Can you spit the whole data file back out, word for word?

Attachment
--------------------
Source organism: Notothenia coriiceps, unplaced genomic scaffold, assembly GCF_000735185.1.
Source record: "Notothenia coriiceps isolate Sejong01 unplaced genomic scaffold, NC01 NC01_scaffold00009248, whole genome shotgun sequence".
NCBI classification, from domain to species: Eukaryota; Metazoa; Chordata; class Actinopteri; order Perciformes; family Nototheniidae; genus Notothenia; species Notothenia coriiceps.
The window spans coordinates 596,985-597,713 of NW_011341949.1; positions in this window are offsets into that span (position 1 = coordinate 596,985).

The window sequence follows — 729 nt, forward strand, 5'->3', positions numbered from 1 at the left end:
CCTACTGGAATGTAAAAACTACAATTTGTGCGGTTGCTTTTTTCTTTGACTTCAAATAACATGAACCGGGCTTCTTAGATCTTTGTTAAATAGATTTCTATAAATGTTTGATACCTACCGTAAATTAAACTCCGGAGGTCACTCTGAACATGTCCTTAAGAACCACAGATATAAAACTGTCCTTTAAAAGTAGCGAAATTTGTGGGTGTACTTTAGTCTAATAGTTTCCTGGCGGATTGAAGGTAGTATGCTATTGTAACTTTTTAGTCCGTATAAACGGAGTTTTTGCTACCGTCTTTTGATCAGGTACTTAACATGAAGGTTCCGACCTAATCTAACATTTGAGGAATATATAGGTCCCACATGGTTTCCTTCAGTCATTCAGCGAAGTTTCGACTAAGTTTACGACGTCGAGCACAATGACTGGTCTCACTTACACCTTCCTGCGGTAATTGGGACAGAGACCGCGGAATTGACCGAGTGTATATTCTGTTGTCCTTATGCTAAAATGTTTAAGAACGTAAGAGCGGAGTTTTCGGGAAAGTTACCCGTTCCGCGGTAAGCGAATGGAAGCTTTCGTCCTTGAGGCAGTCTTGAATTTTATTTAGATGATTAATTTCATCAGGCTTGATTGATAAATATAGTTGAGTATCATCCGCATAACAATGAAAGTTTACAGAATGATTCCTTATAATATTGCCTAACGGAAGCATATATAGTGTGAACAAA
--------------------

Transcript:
Source organism: Notothenia coriiceps, unplaced genomic scaffold, assembly GCF_000735185.1.
Source record: "Notothenia coriiceps isolate Sejong01 unplaced genomic scaffold, NC01 NC01_scaffold00009248, whole genome shotgun sequence".
NCBI classification, from domain to species: Eukaryota; Metazoa; Chordata; class Actinopteri; order Perciformes; family Nototheniidae; genus Notothenia; species Notothenia coriiceps.
The window spans coordinates 596,985-597,713 of NW_011341949.1; positions in this window are offsets into that span (position 1 = coordinate 596,985).

The window sequence follows — 729 nt, forward strand, 5'->3', positions numbered from 1 at the left end:
CCTACTGGAATGTAAAAACTACAATTTGTGCGGTTGCTTTTTTCTTTGACTTCAAATAACATGAACCGGGCTTCTTAGATCTTTGTTAAATAGATTTCTATAAATGTTTGATACCTACCGTAAATTAAACTCCGGAGGTCACTCTGAACATGTCCTTAAGAACCACAGATATAAAACTGTCCTTTAAAAGTAGCGAAATTTGTGGGTGTACTTTAGTCTAATAGTTTCCTGGCGGATTGAAGGTAGTATGCTATTGTAACTTTTTAGTCCGTATAAACGGAGTTTTTGCTACCGTCTTTTGATCAGGTACTTAACATGAAGGTTCCGACCTAATCTAACATTTGAGGAATATATAGGTCCCACATGGTTTCCTTCAGTCATTCAGCGAAGTTTCGACTAAGTTTACGACGTCGAGCACAATGACTGGTCTCACTTACACCTTCCTGCGGTAATTGGGACAGAGACCGCGGAATTGACCGAGTGTATATTCTGTTGTCCTTATGCTAAAATGTTTAAGAACGTAAGAGCGGAGTTTTCGGGAAAGTTACCCGTTCCGCGGTAAGCGAATGGAAGCTTTCGTCCTTGAGGCAGTCTTGAATTTTATTTAGATGATTAATTTCATCAGGCTTGATTGATAAATATAGTTGAGTATCATCCGCATAACAATGAAAGTTTACAGAATGATTCCTTATAATATTGCCTAACGGAAGCATATATAGTGTGAACAAA